Our results have implications for the classic conjectures on common preference models of the family. The classic conjectures suggest a form of Ricardian equivalence, that is, which family member receives or controls income should not affect the allocation of family resources, suggesting that gender-targeted transfer policies might be unnecessary.
In our experiment we independently vary the income earner as well as the conditions for earning, and find wives’ choices are relatively more altruistic, and cater more towards joint household consumption compared to husbands. This is especially stark when the wife earns the income and is also the decision-maker. Our conclusion is similar to that of Lundberg, Pollak and Wales (1997) who investigate consumption patterns using changes in a pilot policy in the late 1970s in UK as a natural experiment, where mothers started receiving child benefits instead of fathers.
Consequently, our results broadly support the conclusion of enhancing the role of women in the household. The steps taken by countries such as Mexico and Sri Lanka, where food coupons were directed towards women rather than men, and India’s recent step towards making women the head of the household for food distribution purposes, seem positive moves to improve household welfare keeping in mind the more altruistic concerns that wives exhibit.
Further, our results suggest that a push towards women’s empowerment (Duflo 2012), especially through greater participation of women in the labour force, can have positive benefits for joint household consumption and development, as empowered women seem to care significantly more for household consumption than empowered men.
- Browning, M., F. Bourguignon, P. Chiappori, and V. Lechene (1994), “Income and Outcomes: A Structural Model of Intrahousehold Allocation”, Journal of Political Economy, 102(6): 1067-96.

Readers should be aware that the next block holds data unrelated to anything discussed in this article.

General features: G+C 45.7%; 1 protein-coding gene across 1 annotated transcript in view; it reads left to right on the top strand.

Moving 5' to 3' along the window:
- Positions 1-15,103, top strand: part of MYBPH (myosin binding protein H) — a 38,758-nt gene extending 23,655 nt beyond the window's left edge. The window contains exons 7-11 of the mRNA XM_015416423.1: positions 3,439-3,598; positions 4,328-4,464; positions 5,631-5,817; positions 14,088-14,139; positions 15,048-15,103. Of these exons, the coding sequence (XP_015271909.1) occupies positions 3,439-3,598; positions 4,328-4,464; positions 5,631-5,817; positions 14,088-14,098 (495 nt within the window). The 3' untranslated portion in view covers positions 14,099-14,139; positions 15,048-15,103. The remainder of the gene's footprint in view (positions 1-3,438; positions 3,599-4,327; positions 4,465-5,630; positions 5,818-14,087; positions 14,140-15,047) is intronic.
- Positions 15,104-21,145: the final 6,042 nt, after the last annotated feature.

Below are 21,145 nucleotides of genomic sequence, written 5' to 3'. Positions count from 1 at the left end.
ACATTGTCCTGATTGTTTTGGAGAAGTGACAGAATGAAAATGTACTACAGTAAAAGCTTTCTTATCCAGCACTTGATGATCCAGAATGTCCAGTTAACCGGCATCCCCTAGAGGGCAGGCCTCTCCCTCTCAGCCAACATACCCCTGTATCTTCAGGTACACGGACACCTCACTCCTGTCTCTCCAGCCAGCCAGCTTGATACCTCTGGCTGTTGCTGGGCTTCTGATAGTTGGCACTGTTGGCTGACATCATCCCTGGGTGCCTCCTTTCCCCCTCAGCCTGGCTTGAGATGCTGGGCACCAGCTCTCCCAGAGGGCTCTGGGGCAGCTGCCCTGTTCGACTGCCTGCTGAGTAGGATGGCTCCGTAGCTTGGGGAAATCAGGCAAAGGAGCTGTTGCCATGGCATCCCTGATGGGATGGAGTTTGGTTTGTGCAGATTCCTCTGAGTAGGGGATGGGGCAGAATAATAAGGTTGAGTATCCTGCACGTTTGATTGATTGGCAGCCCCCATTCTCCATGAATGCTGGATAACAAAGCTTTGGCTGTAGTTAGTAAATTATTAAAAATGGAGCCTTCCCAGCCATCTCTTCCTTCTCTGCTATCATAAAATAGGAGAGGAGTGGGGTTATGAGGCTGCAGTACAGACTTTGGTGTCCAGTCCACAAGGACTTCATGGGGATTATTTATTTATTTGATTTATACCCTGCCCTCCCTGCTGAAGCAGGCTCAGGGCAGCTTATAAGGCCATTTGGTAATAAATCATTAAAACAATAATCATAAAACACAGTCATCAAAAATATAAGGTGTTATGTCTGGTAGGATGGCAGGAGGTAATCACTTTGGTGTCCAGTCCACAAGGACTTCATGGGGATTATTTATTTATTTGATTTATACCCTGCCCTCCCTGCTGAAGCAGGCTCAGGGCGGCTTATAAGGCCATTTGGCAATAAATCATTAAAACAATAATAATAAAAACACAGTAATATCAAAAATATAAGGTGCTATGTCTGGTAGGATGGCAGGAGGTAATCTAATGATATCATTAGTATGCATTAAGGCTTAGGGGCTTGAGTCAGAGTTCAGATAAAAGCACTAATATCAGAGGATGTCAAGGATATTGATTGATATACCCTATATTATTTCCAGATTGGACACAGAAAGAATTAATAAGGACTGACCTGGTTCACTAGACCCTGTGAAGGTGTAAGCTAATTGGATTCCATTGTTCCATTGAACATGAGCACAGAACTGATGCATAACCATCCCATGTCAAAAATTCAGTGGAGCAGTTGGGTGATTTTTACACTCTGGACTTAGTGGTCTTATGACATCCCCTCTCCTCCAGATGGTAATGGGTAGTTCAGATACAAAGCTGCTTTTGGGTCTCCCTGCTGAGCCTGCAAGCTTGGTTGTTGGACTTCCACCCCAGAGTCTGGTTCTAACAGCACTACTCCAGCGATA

- Dasgupta, U. and S. Mani (2013a), Only Mine or All Ours: An Artefactual Field Experiment on Procedural Altruism´, Fordham, Discussion Paper No. 2013-01.
- Dasgupta, U. and S. Mani (2013b), “Altruism in the Household: A Pilot Study”, Economic and Political Weekly, Vol. XLVIII (33).
- Datt, G., and Joliffe, D. (1999), ‘The Determinants of Poverty in Egypt’, IFPRI, Washington, D.C., mimeo.
- Datt, G., Simler, K., and Mukherjee, S. (1991), ‘The determinants of Poverty in Mozambique’, IFPRI, Washington, D.C. final report.
- Duflo, E. (2012), “Women Empowerment and Economic Development”, Journal of Economic Literature, 50(4), pp.1051–1079.
- Kabeer, N. (1999), ‚The conditions and consequences of choice: Reflections on the measurement of women’s empowerment‘, UNRISD, Discussion Paper No. 108,, Geneva.
- Lundberg, S., Pollak, R. A., & Wales, T.J. (1997), “Do Husbands and Wives Pool Their Resources? Evidence from the United Kingdom Child Benefit”, Journal of Human Resources, 32(3), pp 463-480.
- Quisumbing, A., and Maluccio, J. (2000), ‘Intrahousehold Allocation and Gender Relations: New Empirical Evidence from Four Developing Countries’, FCND Discussion Paper 84, IFPRI, Washington, D.C.
- Udry, C., Hoddinott, J. Alderman, H. and Haddad, L. (1995), “Gender Differentials in Farm Productivity: Implications for Household Efficiency and Agricultural Policy”, Food Policy, 20 (1995): 407-423.
- Vyawahare, M (2012), ‘Are Men Useless? (Government Says Yes)’, India Ink, The New York Times, 9 March 2012.